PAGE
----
“It takes a village,” repeats Will Cooper (SNL’s Taran Killam) in the pilot to ABC’s newest sitcom, Single Parents. Every time he tries to say it, the other parents from his daughter’s class try to stop the phrase that irritates them so much. This series takes very different characters in a similar situation and finds them banding together to support each other through difficult times. It’s hilarious, inspiring, and heartwarming like the classic sitcoms of a bygone era.
Will is an overly enthusiastic room parent in his daughter’s class. In an effort to stop his mandatory volunteer efforts from the other single parents, they unite to try and help this man in desperate need of a break. His new friends are Angie (Leighton Meester), Poppy (Kimrie Lewis), Miggy (Jake Choi), and Douglas (future Disney Legend Brad Garrett from Finding Nemo, Ratatouille, Tangled, and Christopher Robin). It’s like Marvel’s The Avengers; you wouldn’t expect these characters to work in an ensemble piece, but they do and it feels fresh.
While the series will surely become an ensemble piece, the pilot is very much anchored by Will’s character. The other parents start by inviting themselves over for a play date and end up trying to Queer Eye his life. From his living room that is nothing but bean bag chairs to his sequined mermaid man bag, they quickly dissect and overhaul his life. But when they set him up on a date, they find that they may be pushing him too far too soon.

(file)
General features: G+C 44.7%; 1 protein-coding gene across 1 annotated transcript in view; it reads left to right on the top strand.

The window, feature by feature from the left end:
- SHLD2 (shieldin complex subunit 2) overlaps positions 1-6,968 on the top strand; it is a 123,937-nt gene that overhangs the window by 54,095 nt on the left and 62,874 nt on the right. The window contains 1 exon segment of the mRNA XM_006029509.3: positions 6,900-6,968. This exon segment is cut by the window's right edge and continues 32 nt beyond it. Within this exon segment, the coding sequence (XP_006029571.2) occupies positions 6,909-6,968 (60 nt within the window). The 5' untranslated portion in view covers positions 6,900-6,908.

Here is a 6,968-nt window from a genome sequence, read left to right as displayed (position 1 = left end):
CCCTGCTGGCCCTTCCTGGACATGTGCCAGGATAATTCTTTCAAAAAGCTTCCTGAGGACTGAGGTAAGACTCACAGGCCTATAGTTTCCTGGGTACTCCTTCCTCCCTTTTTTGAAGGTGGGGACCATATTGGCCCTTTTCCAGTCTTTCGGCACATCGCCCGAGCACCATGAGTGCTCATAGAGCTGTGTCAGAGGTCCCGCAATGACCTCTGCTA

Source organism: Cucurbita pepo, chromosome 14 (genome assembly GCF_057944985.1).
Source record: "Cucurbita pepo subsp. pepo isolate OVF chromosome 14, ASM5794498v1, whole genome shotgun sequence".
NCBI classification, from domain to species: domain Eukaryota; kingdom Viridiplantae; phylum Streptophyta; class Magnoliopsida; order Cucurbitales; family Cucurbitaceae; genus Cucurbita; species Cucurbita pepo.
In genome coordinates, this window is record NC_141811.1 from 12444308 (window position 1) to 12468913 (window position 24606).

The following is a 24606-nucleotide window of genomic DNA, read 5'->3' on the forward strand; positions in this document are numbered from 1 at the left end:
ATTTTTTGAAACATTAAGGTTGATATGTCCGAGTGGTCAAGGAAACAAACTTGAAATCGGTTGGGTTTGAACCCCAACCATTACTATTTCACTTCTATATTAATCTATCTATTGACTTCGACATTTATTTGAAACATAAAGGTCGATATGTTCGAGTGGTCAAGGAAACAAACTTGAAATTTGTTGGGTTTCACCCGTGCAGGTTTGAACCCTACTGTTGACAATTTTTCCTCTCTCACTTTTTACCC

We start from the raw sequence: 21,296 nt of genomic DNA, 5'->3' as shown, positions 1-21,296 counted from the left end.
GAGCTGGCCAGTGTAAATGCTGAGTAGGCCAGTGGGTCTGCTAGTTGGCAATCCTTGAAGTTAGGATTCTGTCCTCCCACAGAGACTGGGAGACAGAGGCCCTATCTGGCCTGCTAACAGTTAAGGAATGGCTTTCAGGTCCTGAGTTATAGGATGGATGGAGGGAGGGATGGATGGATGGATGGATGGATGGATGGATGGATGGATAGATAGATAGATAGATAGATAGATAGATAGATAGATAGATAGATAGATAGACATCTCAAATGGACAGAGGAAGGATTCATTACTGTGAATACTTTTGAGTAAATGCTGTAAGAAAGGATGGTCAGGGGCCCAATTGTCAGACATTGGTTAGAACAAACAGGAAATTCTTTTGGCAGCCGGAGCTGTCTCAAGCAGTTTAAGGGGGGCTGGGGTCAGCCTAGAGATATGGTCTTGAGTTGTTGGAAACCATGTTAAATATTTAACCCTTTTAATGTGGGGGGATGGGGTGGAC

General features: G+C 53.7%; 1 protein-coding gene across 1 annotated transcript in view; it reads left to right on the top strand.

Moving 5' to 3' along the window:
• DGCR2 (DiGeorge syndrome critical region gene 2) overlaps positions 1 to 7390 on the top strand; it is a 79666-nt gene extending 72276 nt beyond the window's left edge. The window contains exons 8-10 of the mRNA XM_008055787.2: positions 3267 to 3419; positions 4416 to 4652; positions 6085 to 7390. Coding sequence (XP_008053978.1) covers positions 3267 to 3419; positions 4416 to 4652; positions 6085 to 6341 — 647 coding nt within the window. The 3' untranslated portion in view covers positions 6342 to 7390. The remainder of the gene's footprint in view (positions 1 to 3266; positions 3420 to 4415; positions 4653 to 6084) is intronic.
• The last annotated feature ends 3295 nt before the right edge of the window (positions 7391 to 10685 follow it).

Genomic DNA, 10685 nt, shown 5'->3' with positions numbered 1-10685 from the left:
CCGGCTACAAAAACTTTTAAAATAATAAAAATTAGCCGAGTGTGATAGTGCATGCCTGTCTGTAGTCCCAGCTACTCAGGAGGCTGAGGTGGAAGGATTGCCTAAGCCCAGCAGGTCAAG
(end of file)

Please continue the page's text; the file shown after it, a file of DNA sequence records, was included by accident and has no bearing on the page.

One of the biggest laughs in the pilot opens and closes the show, with Will singing “How Far I’ll Go” form Disney’s Moana to his daughter. It’s a nice nod to ABC’s parent company and evidence that this series is made by ABC Studios (and co-produced by Fox Television, but… you know). The reprise is not only funny, but heartwarming and Lin-Manuel Miranda will be so proud.
While the story is centered around the adults, there is plenty of fun to be had with the kids. At times, I was reminded of the humor of Kindergarten Cop. In one scene, Will is tending bar to a boy who’s had a few too many juice boxes. That same kid gets a Love, Actually style subplot with a weird girl he has a crush on that ends up becoming a charming moment in the pilot.
I’ll be honest, I wasn’t expecting much when I sat down to watch Single Parents. As a fan of Saturday Night Live, I’m always curious to see the cast move on to other projects, but they don’t often work out. This series has a lot of potential and my fingers are crossed that it succeeds. It has a lot of potential and a great cast.
Single Parents premieres Wednesday, September 26th, where it will be the last show in a two-hour comedy block that includes The Goldbergs, American Housewife, and Modern Family. With such strong shows as a lead-in, I hope fans of ABC’s Wednesday night comedy block will give it a chance. In all honesty, it’s going to be the most perfect night on any network this season.
I give Single Parents 4 out of 5 sequined mermaid man bags.